Andy Reid’s father, Walter, was an artist who worked for Disney and created sets for musicals, movies and plays. He also was a renowned practical joker apt to use studio props at home for a little fun.
Combine that with Reid’s experiences as a teen catering backstage for television shows such as The Tonight Show, where he once declined to give John Wayne the extra meatball he wanted, and you can sort out where he got a foundation of imagination, innovation and even theater in his repertoire.
That’s long been Reid’s signature as a coach on the field … even as his demeanor at the microphone better reflects his more practical mother, Elizabeth, a radiologist.
But if the season opener at Los Angeles, perhaps fittingly near where he grew up, is any indication, his mad science for play-design is percolating on an entirely new tier now.
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The beautiful mind that brought us such spectacles as Hungry Pig Right, featuring 346-pound Dontari Poe taking a lateral into the end zone, that made tunnel screens and jet sweeps and puzzling formations and perpetual motion trendy, has more exhilarating pieces to work with than ever. And he seems determined to take them to another dimension.
From the misdirection sleight-of-hand that paralyzed the Chargers on two short touchdown “passes” to constant pre-snap motion havoc to all that Patrick Mahomes’ rare arm can do with the likes of Tyreek Hill, Travis Kelce and, presumably soon, Sammy Watkins, this offense has fascinating potential — especially if running back Kareem Hunt has a second-year encore even approximating his rookie season.
Other than calling it “the fun part,” Reid essentially shrugs off questions about his hallmark that you just know involves pens and napkins in the offseason. Instead, he credits his assistants and says they “throw a few things up and see if they stick.”
But the truth is that he has a unique knack for creativity — typically with read options that boggle the mind and challenge players to be on point.
While this will amount to a novelty act and a trivia question if the Chiefs defense doesn’t get more salty starting this week at Pittsburgh, the combination of talent and ingenuity nonetheless makes the Chiefs one of the most compelling teams to watch in the NFL right now.
“There’s just some stuff that he does sometimes that you don’t ever think of, and then you see it and you’re like, ‘That play is going to work,’ and it works every single time,” said Mahomes, named the AFC offensive player of the week after throwing for four touchdowns in the 38-28 win over the Chargers. “Just the way that his mind thinks and how he exploits defenses, he just knows how to make plays up.”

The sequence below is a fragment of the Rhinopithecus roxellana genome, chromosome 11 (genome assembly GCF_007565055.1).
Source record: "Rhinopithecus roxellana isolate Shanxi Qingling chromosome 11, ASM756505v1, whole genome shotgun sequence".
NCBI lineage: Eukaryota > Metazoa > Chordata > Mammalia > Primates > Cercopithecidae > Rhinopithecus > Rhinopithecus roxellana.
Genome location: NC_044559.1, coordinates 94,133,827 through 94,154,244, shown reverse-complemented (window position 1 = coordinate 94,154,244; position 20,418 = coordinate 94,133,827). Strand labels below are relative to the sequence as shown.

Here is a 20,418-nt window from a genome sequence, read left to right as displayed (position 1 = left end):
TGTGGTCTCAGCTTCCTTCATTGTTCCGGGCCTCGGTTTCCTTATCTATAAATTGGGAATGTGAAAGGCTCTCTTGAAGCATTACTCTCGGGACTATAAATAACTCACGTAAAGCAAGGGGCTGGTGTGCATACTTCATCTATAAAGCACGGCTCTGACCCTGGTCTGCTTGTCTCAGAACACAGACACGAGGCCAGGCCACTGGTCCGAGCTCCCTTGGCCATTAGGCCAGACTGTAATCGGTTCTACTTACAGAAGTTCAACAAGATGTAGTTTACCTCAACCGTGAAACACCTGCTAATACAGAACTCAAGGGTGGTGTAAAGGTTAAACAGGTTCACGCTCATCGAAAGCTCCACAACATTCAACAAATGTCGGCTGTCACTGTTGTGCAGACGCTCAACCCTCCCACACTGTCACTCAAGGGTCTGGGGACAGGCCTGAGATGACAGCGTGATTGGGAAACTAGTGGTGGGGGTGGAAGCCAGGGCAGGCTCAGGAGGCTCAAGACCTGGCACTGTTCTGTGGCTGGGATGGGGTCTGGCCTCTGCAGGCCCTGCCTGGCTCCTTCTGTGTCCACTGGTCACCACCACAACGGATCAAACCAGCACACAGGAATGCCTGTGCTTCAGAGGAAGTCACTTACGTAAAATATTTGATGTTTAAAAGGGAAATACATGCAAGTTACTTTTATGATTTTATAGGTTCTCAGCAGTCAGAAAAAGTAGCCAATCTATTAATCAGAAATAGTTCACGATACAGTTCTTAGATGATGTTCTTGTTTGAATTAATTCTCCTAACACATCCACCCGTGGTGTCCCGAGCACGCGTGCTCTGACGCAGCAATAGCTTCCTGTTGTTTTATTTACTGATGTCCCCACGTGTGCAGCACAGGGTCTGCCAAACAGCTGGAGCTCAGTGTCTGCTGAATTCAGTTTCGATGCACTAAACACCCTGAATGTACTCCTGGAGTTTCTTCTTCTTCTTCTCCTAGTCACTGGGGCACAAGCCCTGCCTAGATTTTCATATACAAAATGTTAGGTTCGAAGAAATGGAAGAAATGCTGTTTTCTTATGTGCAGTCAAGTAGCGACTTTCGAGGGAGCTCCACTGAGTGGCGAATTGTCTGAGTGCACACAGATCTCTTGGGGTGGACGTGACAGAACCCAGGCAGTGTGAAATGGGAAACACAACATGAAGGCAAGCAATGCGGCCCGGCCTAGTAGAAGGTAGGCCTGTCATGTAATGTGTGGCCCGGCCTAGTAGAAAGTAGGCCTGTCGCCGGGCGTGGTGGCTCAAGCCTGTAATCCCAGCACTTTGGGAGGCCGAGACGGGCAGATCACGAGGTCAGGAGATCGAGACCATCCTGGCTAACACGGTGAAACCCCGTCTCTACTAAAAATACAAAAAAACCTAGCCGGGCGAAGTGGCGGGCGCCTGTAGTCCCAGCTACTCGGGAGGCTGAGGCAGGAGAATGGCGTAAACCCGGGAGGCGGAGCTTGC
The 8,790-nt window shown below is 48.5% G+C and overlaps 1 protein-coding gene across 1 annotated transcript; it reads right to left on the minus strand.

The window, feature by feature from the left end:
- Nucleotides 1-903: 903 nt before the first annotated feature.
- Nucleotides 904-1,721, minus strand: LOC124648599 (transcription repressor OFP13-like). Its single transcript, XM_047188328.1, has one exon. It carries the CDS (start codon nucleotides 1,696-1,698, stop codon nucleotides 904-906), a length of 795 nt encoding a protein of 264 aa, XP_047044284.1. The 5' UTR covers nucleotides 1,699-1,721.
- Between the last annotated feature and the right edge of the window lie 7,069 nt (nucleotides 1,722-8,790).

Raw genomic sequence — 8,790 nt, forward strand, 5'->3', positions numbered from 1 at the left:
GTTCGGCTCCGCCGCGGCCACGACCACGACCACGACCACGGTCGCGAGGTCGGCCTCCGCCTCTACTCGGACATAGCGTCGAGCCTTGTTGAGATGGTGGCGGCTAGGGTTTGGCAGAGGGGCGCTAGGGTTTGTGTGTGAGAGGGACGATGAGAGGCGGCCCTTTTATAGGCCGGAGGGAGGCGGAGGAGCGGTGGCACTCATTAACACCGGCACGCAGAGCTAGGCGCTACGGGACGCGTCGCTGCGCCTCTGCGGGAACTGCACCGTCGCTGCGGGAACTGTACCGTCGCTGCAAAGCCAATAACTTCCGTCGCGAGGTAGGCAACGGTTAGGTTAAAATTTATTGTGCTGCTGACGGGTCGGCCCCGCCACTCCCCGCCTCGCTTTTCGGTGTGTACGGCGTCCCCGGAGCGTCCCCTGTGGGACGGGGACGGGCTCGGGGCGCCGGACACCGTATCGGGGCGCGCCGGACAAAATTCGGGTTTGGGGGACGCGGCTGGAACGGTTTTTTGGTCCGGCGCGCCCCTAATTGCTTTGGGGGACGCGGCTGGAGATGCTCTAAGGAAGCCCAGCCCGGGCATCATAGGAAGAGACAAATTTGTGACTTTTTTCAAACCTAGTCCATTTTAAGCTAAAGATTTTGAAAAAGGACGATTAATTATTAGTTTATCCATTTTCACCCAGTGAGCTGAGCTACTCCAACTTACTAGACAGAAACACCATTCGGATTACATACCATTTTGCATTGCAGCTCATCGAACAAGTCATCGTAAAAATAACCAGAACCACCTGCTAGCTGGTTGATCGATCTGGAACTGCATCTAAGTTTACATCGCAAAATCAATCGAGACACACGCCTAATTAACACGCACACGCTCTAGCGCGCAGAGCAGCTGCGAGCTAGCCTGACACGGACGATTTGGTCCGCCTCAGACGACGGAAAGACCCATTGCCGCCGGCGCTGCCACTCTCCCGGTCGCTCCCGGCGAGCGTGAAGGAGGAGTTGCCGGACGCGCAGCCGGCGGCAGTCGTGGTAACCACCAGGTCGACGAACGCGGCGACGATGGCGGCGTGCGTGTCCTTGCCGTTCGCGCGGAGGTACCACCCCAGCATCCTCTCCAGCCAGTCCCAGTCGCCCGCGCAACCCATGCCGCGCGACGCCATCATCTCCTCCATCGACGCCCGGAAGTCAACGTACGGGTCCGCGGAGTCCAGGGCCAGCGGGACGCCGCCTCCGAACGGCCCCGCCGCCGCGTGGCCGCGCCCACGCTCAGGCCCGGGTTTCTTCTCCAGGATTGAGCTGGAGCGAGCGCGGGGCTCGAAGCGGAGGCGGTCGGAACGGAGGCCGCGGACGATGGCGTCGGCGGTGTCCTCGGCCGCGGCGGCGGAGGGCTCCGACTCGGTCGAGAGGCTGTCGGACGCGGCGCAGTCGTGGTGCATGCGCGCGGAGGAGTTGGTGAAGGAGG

Said the still-learning Watkins, on his third NFL team: “Not trying to bash (other systems), but I feel like they just line up and play. Certain times, we can just come out and line up and play ball and still beat you, but we also do a lot of stuff I would say that you wouldn’t normally see …
“I’m pretty sure these coaches don’t go to sleep (and are always at) the drawing board. When you’re in this business, you can’t just be bland and line up. You’ve got to have something to trick people’s eyes, that’s the key.”
Or create confusion, as Mahomes put it.
Case in point: On the two so-called pop passes for touchdowns to De’Anthony Thomas and Tyreek Hill, Watkins said, just look at the baffled defenders “checking their eyes” as “you’ve got two guys going this way, two guys coming that way, underneath, over top.”
Funny thing is …
“The pop passes aren’t really anything different than snapping it and handing it off on a jet sweep; it just looks different, so it feels different,” guard Mitchell Schwartz, later adding, “These things aren’t necessarily new, but they are new ways to do them. You are just trying to find matchups wherever you can. When you have speed like that, it seems like you can find a lot of good matchups.”
Speaking of not necessarily new, Schwartz finds himself wondering about the roots of Reid’s inspirations.
“Who knows how much of this stuff is just the base stuff they used to do in the ‘50s and ‘60s?” he said. “I think a lot of things are cyclical. It might have been from more congested formations, but I think a lot of the base concepts are probably similar if you go back far enough and look at it. There is a lot of stuff even when you go back to the ‘20s and ‘30s, there’s some crazy concepts that people are pulling out and it looks new because it is 90 years old, but it is just kind of a recycling.”
Wherever it comes from, it’s fresh now. And mayhem on defenses as orchestrated by Reid, who at times can overthink situations and be prone to getting fancy when sheer force might be called for.
Even so, there’s no denying that the Chiefs offense is a nightmare to prepare for because of the blend of astounding skill-position talent, including arguably the strongest arm (Mahomes) and fastest player (Hill) and one of the best tight ends (Kelce) in the league, and an outside-the-box mindset that keeps on concocting.
“We just put some new stuff in,” Watkins said, smiling and adding, “I’m pretty sure he has a lot more tricks.”